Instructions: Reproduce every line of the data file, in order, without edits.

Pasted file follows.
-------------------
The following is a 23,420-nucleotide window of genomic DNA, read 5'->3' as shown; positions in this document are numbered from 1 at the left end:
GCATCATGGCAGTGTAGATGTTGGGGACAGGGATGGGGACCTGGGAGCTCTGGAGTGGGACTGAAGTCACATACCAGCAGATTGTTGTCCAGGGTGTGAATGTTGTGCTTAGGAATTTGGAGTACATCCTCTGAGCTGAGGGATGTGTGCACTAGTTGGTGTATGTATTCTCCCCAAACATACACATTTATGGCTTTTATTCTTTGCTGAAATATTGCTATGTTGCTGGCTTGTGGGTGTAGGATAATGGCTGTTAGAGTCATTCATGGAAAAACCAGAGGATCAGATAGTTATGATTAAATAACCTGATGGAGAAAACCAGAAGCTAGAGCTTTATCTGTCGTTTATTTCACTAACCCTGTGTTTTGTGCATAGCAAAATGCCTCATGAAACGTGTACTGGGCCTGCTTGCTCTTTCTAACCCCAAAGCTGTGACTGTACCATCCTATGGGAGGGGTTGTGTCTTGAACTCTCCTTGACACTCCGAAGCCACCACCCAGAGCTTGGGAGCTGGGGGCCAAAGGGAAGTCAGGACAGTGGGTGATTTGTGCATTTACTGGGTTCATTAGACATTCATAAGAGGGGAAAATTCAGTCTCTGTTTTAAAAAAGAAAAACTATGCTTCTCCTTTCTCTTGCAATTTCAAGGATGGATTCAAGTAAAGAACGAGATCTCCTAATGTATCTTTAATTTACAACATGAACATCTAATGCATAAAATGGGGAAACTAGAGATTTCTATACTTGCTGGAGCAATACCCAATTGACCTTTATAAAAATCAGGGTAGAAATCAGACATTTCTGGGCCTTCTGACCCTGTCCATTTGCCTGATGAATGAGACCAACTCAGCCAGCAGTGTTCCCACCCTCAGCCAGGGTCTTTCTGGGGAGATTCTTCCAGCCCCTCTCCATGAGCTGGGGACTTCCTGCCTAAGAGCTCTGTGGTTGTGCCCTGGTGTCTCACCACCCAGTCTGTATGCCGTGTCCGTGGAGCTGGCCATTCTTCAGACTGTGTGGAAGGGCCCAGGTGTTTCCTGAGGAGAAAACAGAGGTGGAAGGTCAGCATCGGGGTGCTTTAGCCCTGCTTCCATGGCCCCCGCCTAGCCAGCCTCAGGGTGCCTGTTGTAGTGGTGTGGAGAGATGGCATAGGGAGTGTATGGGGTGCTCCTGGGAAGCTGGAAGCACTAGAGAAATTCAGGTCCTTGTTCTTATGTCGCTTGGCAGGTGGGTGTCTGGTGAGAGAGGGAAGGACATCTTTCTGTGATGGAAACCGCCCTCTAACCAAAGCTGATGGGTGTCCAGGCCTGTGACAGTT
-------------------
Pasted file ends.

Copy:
The following is a 23,420-nucleotide window of genomic DNA, read 5'->3' as shown; positions in this document are numbered from 1 at the left end:
GCATCATGGCAGTGTAGATGTTGGGGACAGGGATGGGGACCTGGGAGCTCTGGAGTGGGACTGAAGTCACATACCAGCAGATTGTTGTCCAGGGTGTGAATGTTGTGCTTAGGAATTTGGAGTACATCCTCTGAGCTGAGGGATGTGTGCACTAGTTGGTGTATGTATTCTCCCCAAACATACACATTTATGGCTTTTATTCTTTGCTGAAATATTGCTATGTTGCTGGCTTGTGGGTGTAGGATAATGGCTGTTAGAGTCATTCATGGAAAAACCAGAGGATCAGATAGTTATGATTAAATAACCTGATGGAGAAAACCAGAAGCTAGAGCTTTATCTGTCGTTTATTTCACTAACCCTGTGTTTTGTGCATAGCAAAATGCCTCATGAAACGTGTACTGGGCCTGCTTGCTCTTTCTAACCCCAAAGCTGTGACTGTACCATCCTATGGGAGGGGTTGTGTCTTGAACTCTCCTTGACACTCCGAAGCCACCACCCAGAGCTTGGGAGCTGGGGGCCAAAGGGAAGTCAGGACAGTGGGTGATTTGTGCATTTACTGGGTTCATTAGACATTCATAAGAGGGGAAAATTCAGTCTCTGTTTTAAAAAAGAAAAACTATGCTTCTCCTTTCTCTTGCAATTTCAAGGATGGATTCAAGTAAAGAACGAGATCTCCTAATGTATCTTTAATTTACAACATGAACATCTAATGCATAAAATGGGGAAACTAGAGATTTCTATACTTGCTGGAGCAATACCCAATTGACCTTTATAAAAATCAGGGTAGAAATCAGACATTTCTGGGCCTTCTGACCCTGTCCATTTGCCTGATGAATGAGACCAACTCAGCCAGCAGTGTTCCCACCCTCAGCCAGGGTCTTTCTGGGGAGATTCTTCCAGCCCCTCTCCATGAGCTGGGGACTTCCTGCCTAAGAGCTCTGTGGTTGTGCCCTGGTGTCTCACCACCCAGTCTGTATGCCGTGTCCGTGGAGCTGGCCATTCTTCAGACTGTGTGGAAGGGCCCAGGTGTTTCCTGAGGAGAAAACAGAGGTGGAAGGTCAGCATCGGGGTGCTTTAGCCCTGCTTCCATGGCCCCCGCCTAGCCAGCCTCAGGGTGCCTGTTGTAGTGGTGTGGAGAGATGGCATAGGGAGTGTATGGGGTGCTCCTGGGAAGCTGGAAGCACTAGAGAAATTCAGGTCCTTGTTCTTATGTCGCTTGGCAGGTGGGTGTCTGGTGAGAGAGGGAAGGACATCTTTCTGTGATGGAAACCGCCCTCTAACCAAAGCTGATGGGTGTCCAGGCCTGTGACAGTT